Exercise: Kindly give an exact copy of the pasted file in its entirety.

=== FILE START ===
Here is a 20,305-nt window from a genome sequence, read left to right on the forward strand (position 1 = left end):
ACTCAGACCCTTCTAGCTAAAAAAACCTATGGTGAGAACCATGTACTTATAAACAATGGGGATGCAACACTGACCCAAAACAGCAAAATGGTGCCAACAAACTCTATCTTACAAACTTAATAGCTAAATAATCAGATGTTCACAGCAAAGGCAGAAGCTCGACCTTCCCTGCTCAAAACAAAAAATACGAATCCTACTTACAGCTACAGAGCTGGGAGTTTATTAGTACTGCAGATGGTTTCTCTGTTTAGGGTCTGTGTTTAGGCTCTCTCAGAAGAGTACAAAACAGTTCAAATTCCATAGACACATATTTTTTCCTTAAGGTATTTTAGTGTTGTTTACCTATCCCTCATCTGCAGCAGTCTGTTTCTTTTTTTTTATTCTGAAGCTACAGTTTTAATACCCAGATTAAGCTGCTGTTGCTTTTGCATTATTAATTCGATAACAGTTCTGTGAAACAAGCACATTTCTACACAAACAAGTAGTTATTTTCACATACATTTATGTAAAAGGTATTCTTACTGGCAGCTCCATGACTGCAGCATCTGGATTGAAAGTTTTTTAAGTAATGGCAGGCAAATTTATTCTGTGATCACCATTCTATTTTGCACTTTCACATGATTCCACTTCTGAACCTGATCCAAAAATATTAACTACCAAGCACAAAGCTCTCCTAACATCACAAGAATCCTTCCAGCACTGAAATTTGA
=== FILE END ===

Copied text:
Here is a 20,305-nt window from a genome sequence, read left to right on the forward strand (position 1 = left end):
ACTCAGACCCTTCTAGCTAAAAAAACCTATGGTGAGAACCATGTACTTATAAACAATGGGGATGCAACACTGACCCAAAACAGCAAAATGGTGCCAACAAACTCTATCTTACAAACTTAATAGCTAAATAATCAGATGTTCACAGCAAAGGCAGAAGCTCGACCTTCCCTGCTCAAAACAAAAAATACGAATCCTACTTACAGCTACAGAGCTGGGAGTTTATTAGTACTGCAGATGGTTTCTCTGTTTAGGGTCTGTGTTTAGGCTCTCTCAGAAGAGTACAAAACAGTTCAAATTCCATAGACACATATTTTTTCCTTAAGGTATTTTAGTGTTGTTTACCTATCCCTCATCTGCAGCAGTCTGTTTCTTTTTTTTTATTCTGAAGCTACAGTTTTAATACCCAGATTAAGCTGCTGTTGCTTTTGCATTATTAATTCGATAACAGTTCTGTGAAACAAGCACATTTCTACACAAACAAGTAGTTATTTTCACATACATTTATGTAAAAGGTATTCTTACTGGCAGCTCCATGACTGCAGCATCTGGATTGAAAGTTTTTTAAGTAATGGCAGGCAAATTTATTCTGTGATCACCATTCTATTTTGCACTTTCACATGATTCCACTTCTGAACCTGATCCAAAAATATTAACTACCAAGCACAAAGCTCTCCTAACATCACAAGAATCCTTCCAGCACTGAAATTTGA